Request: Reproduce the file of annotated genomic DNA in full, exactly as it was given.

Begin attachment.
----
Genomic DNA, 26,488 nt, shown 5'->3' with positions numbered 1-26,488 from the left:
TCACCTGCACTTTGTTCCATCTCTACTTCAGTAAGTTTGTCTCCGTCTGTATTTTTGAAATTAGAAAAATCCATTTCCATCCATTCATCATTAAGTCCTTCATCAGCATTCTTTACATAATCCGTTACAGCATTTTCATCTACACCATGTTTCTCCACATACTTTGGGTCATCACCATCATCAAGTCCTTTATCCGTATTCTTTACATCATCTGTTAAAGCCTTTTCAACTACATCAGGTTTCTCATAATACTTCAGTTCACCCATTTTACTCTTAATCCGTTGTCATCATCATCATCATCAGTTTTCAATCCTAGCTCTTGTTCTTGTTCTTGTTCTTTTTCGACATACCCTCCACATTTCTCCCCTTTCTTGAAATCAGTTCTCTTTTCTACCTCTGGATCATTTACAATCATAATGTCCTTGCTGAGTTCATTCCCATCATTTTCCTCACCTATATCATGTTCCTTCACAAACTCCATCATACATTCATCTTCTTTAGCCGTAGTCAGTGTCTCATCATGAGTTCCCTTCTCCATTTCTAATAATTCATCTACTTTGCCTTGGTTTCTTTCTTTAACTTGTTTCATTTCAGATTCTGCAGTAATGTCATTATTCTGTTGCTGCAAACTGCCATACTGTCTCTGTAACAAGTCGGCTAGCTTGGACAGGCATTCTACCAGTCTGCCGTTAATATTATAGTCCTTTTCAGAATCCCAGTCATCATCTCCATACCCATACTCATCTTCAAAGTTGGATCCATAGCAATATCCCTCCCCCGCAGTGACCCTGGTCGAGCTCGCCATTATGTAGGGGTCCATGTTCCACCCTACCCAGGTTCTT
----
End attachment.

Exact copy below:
Genomic DNA, 26,488 nt, shown 5'->3' with positions numbered 1-26,488 from the left:
TCACCTGCACTTTGTTCCATCTCTACTTCAGTAAGTTTGTCTCCGTCTGTATTTTTGAAATTAGAAAAATCCATTTCCATCCATTCATCATTAAGTCCTTCATCAGCATTCTTTACATAATCCGTTACAGCATTTTCATCTACACCATGTTTCTCCACATACTTTGGGTCATCACCATCATCAAGTCCTTTATCCGTATTCTTTACATCATCTGTTAAAGCCTTTTCAACTACATCAGGTTTCTCATAATACTTCAGTTCACCCATTTTACTCTTAATCCGTTGTCATCATCATCATCATCAGTTTTCAATCCTAGCTCTTGTTCTTGTTCTTGTTCTTTTTCGACATACCCTCCACATTTCTCCCCTTTCTTGAAATCAGTTCTCTTTTCTACCTCTGGATCATTTACAATCATAATGTCCTTGCTGAGTTCATTCCCATCATTTTCCTCACCTATATCATGTTCCTTCACAAACTCCATCATACATTCATCTTCTTTAGCCGTAGTCAGTGTCTCATCATGAGTTCCCTTCTCCATTTCTAATAATTCATCTACTTTGCCTTGGTTTCTTTCTTTAACTTGTTTCATTTCAGATTCTGCAGTAATGTCATTATTCTGTTGCTGCAAACTGCCATACTGTCTCTGTAACAAGTCGGCTAGCTTGGACAGGCATTCTACCAGTCTGCCGTTAATATTATAGTCCTTTTCAGAATCCCAGTCATCATCTCCATACCCATACTCATCTTCAAAGTTGGATCCATAGCAATATCCCTCCCCCGCAGTGACCCTGGTCGAGCTCGCCATTATGTAGGGGTCCATGTTCCACCCTACCCAGGTTCTT